Each person should study to find the investment vehicles that best fit the profile and situation at any given time.
In other words, the more time, effort, and practice you put into learning to invest, the more likely you are to become a better investor.
Investing without being of age
In this order of ideas, it is not absurd to start investing even before the age of majority. When we live with our parents practically all the conditions we have indicated are fulfilled:
Our emergency fund does not need to be very large, because our monthly expenses are very small. We can start a savings plan with the income we receive from our parents plus the money we earn from part-time or seasonal jobs.
Since our indebtedness is probably zero or minimal, we can say that our debts are under control.
In short, it pays to invest early in life. If you start your student life with the habit of saving, investing, annual budgets, and goal setting, you will create excellent habits to manage your money well in advance.
On the other hand, you will have decades to structure your income sources and your investment instruments, so that when your income is more representative you can save more and know exactly how to compose your portfolio.
What to start investing in?
There are so many possible answers to this question that it requires another entire article to answer it. However, we will give some guidelines to keep in mind:
- It is essential to be clear about the difference between investing and speculating. The best definition of investing and speculation that we have found is that of the fathers of Value Investing, Benjamin Graham and D. Dodd:
“An investment operation is one which, upon thorough analysis promises safety of principal and an adequate return. Operations not meeting these requirements are speculative.”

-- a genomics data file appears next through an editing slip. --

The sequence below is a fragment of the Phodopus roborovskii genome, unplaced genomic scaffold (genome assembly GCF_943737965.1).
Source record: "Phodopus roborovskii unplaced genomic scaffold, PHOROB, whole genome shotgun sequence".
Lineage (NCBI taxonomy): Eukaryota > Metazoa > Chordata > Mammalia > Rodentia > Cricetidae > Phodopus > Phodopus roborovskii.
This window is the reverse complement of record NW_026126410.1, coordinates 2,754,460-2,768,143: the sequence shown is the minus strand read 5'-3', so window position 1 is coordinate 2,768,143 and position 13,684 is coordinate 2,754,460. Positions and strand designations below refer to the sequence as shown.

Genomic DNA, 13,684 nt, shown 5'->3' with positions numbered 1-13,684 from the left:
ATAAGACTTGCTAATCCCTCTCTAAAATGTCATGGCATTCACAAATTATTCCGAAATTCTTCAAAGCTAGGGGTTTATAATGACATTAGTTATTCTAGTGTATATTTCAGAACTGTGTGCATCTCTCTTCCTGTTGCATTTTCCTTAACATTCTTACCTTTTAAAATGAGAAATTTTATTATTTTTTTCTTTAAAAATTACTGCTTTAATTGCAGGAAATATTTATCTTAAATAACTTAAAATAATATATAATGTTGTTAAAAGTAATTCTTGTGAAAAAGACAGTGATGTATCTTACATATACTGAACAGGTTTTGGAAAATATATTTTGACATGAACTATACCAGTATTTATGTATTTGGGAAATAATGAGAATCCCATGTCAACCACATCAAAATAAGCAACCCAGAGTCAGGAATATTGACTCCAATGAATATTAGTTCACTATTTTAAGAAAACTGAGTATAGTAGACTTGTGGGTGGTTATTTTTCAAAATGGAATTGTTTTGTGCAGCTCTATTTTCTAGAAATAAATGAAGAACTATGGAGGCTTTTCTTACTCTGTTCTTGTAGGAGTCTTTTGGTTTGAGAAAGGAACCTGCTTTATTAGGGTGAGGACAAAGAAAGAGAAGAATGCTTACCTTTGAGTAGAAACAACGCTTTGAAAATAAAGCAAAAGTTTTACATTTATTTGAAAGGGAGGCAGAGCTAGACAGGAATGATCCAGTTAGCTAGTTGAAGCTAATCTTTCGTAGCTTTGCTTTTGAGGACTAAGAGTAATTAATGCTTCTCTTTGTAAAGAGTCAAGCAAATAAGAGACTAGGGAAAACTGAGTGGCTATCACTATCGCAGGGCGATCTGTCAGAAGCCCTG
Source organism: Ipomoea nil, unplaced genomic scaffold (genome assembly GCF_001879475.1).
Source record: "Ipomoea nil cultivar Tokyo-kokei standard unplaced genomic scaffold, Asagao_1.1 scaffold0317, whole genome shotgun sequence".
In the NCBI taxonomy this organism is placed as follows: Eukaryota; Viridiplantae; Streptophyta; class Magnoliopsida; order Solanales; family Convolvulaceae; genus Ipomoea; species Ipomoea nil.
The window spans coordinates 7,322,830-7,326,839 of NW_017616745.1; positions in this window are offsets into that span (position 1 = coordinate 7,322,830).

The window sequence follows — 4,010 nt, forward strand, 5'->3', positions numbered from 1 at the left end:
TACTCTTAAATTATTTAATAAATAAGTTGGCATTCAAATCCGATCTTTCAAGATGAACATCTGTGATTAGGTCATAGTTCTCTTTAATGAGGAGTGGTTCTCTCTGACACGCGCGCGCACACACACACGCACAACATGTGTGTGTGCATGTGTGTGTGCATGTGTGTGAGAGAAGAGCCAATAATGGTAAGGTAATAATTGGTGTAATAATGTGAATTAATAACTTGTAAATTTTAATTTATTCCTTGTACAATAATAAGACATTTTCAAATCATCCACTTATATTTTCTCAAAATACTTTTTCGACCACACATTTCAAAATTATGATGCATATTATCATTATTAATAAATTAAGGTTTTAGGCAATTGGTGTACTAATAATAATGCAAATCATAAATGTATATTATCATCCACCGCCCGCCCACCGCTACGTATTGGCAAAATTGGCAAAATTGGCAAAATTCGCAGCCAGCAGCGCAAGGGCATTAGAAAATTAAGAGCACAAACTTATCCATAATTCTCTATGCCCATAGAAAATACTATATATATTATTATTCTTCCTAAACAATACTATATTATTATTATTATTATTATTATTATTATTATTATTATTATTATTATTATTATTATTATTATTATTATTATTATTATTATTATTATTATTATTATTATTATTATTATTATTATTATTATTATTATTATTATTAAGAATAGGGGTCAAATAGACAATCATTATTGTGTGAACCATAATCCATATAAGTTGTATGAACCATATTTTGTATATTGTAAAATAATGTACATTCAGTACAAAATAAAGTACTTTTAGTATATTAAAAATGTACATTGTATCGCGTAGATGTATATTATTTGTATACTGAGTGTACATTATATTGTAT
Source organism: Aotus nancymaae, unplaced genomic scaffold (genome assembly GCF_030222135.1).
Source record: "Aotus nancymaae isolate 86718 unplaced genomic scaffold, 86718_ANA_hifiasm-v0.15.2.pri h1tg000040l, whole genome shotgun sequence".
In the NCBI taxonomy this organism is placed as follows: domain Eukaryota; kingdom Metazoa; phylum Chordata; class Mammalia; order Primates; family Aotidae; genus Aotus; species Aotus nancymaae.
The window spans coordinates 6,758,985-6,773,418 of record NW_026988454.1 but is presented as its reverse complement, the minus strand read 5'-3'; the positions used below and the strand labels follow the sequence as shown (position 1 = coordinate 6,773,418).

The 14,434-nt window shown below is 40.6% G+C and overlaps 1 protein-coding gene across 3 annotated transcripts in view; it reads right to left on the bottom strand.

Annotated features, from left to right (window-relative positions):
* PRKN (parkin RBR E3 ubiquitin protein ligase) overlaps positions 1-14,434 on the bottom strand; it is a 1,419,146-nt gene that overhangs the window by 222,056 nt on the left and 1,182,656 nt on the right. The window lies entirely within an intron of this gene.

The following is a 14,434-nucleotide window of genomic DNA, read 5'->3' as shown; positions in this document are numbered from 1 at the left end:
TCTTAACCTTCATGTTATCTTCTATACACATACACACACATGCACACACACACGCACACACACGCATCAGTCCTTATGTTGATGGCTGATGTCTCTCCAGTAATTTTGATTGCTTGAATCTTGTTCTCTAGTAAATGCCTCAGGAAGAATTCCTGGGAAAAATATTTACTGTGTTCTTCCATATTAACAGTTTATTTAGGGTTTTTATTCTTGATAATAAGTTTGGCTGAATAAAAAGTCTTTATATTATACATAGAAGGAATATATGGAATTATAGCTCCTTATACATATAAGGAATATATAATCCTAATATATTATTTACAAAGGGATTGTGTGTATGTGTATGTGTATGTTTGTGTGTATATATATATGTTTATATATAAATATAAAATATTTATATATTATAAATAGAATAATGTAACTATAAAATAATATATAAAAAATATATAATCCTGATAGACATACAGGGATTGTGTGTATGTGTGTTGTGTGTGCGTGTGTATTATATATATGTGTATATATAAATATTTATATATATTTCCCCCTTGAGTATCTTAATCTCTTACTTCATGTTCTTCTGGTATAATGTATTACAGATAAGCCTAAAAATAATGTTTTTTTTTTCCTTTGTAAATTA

- Graham and D. Dodd, Security Analysis.
- To start investing, it is convenient to use safe instruments that are easy to understand and use. Profitability is not as important at this stage as acquiring the habit and clarifying the concepts.
- Some options are Building Development Savings Accounts, CDTs, and even stable ETFs, such as BND.
- There are sources of income that do not need capital and can be implemented even by minors. In our article on Passive Income without Investment, you can see a complete list.
- Regardless of the investment instrument used or the return obtained, it is very important to learn at an early age to calculate profitability, interest, or even more complex concepts such as risk.
Conclusion on when to start investing
The right time to start investing is when you have built up an emergency fund, have an ongoing savings strategy, and are in control of your debt. Generally speaking, you should have the equivalent of 3 to 6 months of expenses saved to respond to any unforeseen events.
The more time you have to save, the more possibilities you will have to achieve your goals.
It is important to differentiate between investment and speculation: “An investment operation is one that, through analysis, promises security for the principal and a satisfactory return. Operations that do not meet these criteria are speculative”. In the income blog, we do not recommend speculation.
One of the best investments you can achieve is to reduce or eliminate debt.
When to start investing? As soon as possible and you should use and understand all the investment instruments.
Passive Income without Investment can be an early source of income.
Regardless of the investment instrument used or the return obtained, it is very important to learn at an early age to calculate profitability, interest, or even more complex concepts such as risk.